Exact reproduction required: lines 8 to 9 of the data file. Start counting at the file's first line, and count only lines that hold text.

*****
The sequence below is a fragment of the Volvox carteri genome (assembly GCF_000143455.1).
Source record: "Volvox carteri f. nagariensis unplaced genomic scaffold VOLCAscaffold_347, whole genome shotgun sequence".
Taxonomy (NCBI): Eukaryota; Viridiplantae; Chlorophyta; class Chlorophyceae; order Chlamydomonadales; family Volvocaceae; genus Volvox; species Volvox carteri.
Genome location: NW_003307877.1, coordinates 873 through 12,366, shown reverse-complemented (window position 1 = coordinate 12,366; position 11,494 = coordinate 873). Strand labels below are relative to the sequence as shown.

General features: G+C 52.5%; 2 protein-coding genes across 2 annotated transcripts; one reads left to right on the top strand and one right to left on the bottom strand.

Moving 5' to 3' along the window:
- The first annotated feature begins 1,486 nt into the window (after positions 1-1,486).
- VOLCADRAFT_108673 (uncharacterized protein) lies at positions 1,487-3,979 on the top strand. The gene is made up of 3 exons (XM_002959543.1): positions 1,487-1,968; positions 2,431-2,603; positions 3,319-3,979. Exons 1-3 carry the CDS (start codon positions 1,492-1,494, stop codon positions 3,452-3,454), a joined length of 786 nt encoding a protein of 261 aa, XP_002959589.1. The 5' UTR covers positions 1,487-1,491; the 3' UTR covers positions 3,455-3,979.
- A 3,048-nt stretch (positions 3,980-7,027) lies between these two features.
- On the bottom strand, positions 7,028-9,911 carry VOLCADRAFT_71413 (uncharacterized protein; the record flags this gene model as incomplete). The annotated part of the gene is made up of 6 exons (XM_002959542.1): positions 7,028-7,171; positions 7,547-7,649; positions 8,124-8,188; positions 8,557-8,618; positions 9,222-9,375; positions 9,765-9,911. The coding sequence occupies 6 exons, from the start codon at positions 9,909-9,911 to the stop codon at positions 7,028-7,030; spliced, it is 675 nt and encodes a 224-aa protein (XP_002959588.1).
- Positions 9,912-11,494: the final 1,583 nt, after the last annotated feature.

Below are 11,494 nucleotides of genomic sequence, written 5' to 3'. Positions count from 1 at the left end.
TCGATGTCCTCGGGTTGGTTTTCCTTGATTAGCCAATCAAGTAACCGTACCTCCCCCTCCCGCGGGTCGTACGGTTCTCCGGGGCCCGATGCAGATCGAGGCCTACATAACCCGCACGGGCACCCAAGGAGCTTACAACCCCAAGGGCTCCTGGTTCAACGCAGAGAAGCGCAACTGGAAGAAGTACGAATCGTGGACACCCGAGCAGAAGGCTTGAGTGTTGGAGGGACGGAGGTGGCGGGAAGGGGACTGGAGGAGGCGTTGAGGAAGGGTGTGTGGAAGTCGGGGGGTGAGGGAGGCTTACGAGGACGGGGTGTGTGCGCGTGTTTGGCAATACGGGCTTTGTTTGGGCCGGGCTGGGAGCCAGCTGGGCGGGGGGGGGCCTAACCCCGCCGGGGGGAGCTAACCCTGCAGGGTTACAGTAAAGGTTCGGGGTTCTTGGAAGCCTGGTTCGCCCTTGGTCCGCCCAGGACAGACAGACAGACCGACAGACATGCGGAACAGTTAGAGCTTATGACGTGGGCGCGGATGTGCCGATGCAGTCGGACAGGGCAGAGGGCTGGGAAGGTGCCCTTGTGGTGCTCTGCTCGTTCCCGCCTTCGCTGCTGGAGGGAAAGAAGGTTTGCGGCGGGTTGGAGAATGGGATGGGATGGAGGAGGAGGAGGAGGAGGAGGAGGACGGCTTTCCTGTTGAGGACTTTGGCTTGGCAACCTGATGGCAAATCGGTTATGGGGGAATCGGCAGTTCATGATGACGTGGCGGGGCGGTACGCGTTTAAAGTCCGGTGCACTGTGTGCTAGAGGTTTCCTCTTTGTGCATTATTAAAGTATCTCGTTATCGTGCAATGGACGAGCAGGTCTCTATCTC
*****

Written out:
- VOLCADRAFT_108673 (uncharacterized protein) lies at positions 1,487-3,979 on the top strand. The gene is made up of 3 exons (XM_002959543.1): positions 1,487-1,968; positions 2,431-2,603; positions 3,319-3,979. Exons 1-3 carry the CDS (start codon positions 1,492-1,494, stop codon positions 3,452-3,454), a joined length of 786 nt encoding a protein of 261 aa, XP_002959589.1. The 5' UTR covers positions 1,487-1,491; the 3' UTR covers positions 3,455-3,979.
- A 3,048-nt stretch (positions 3,980-7,027) lies between these two features.